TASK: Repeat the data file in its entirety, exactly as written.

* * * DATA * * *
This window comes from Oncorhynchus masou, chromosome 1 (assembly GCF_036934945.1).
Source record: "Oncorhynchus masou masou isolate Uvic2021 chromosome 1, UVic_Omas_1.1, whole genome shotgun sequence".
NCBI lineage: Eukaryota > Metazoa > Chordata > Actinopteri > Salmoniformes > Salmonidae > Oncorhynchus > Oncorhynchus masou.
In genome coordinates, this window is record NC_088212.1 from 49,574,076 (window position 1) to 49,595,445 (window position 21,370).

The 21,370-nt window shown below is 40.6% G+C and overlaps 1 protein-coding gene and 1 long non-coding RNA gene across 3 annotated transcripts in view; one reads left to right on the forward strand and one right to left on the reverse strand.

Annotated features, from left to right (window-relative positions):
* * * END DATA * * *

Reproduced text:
This window comes from Oncorhynchus masou, chromosome 1 (assembly GCF_036934945.1).
Source record: "Oncorhynchus masou masou isolate Uvic2021 chromosome 1, UVic_Omas_1.1, whole genome shotgun sequence".
NCBI lineage: Eukaryota > Metazoa > Chordata > Actinopteri > Salmoniformes > Salmonidae > Oncorhynchus > Oncorhynchus masou.
In genome coordinates, this window is record NC_088212.1 from 49,574,076 (window position 1) to 49,595,445 (window position 21,370).

The 21,370-nt window shown below is 40.6% G+C and overlaps 1 protein-coding gene and 1 long non-coding RNA gene across 3 annotated transcripts in view; one reads left to right on the forward strand and one right to left on the reverse strand.

Annotated features, from left to right (window-relative positions):